The hypothesis that economic agendas have been the causative factors behind present day civil wars has become widely accepted and utilized as a framework for analysing civil wars. Despite the effectiveness and popularity as a tool for understanding most intra-state conflicts in Africa, in the context of the Sudanese civil war, economic agendas are inadequate. Economic perspectives or the Greed framework is lacking the tools to analyse the fundamental factors that have resulted in the Sudanese conflict. Rather, this paper argues that an appropriate tool will be the Grievance theory which pertinently links the civil war in Sudan to the historical, systematic and violent marginalization of South Sudan by the British colonial administration and eventually the Sudanese administration led by the Northern elites. The failure to rescind longstanding prejudices as well as discriminatory policies against South Sudan, the unwillingness of successive Sudanese administrations to ensure the development of South Sudan and integrate the population into the political landscape of a unified Sudan led to the build-up of grievances which eventually found expression in a civil conflict in 1955 that lasted over 17 years.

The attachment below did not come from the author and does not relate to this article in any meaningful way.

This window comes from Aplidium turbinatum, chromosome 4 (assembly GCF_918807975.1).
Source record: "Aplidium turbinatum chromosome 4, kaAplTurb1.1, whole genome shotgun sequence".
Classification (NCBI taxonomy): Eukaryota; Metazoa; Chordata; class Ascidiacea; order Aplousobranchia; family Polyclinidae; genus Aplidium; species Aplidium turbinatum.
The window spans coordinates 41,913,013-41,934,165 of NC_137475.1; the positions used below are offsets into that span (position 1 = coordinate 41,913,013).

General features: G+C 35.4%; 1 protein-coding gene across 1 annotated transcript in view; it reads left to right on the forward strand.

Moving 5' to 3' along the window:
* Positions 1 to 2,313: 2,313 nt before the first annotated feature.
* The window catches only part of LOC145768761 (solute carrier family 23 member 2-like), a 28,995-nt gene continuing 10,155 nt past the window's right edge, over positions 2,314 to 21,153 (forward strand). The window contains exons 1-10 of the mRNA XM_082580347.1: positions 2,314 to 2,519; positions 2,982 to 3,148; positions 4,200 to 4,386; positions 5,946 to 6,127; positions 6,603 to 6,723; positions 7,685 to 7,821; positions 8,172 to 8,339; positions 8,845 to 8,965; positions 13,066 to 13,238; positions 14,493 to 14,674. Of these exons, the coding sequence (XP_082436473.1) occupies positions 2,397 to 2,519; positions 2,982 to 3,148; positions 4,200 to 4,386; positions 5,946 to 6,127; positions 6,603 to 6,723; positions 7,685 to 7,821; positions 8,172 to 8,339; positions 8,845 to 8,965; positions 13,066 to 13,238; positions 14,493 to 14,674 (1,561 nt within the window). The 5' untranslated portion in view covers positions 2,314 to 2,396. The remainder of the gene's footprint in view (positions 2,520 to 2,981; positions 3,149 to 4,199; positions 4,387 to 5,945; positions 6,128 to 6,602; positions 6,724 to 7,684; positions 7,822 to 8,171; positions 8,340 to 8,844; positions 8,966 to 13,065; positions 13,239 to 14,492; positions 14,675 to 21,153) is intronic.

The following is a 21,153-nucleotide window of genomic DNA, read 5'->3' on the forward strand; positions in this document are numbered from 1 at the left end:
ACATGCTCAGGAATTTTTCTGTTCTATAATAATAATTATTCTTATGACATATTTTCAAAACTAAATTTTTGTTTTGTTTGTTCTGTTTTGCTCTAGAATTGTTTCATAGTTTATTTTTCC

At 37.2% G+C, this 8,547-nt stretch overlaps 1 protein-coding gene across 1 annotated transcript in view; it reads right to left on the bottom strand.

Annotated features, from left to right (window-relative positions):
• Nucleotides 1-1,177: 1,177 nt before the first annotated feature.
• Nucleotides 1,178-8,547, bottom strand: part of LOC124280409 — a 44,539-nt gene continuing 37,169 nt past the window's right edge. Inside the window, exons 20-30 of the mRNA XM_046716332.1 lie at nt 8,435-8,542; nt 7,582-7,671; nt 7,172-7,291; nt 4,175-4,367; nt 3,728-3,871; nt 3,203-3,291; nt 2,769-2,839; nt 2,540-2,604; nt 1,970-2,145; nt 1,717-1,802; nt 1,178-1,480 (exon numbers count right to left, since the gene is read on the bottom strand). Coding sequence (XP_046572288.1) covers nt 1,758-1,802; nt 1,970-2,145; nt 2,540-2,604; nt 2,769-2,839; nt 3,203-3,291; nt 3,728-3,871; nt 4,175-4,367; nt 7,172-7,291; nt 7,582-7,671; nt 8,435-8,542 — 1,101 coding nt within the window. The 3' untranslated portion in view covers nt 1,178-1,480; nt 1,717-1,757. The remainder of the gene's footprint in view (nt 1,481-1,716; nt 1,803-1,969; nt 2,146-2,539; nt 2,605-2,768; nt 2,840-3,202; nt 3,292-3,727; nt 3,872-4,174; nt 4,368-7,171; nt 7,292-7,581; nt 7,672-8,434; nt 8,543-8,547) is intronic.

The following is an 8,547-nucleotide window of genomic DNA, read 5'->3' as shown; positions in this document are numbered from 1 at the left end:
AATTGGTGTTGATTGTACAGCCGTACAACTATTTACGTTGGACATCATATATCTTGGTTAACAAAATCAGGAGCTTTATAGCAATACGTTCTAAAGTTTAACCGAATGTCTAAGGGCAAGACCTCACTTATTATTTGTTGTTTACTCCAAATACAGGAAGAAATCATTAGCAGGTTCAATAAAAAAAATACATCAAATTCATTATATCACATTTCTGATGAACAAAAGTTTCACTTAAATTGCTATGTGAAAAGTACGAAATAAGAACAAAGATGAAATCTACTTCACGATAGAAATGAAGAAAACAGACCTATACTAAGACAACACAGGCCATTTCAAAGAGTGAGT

"Sudan: The North-South Conflict From a Grievance Perspective,"
The Journal of International Relations, Peace Studies, and Development: Vol. 3:
1, Article 10.
Available at: https://scholarworks.arcadia.edu/agsjournal/vol3/iss1/10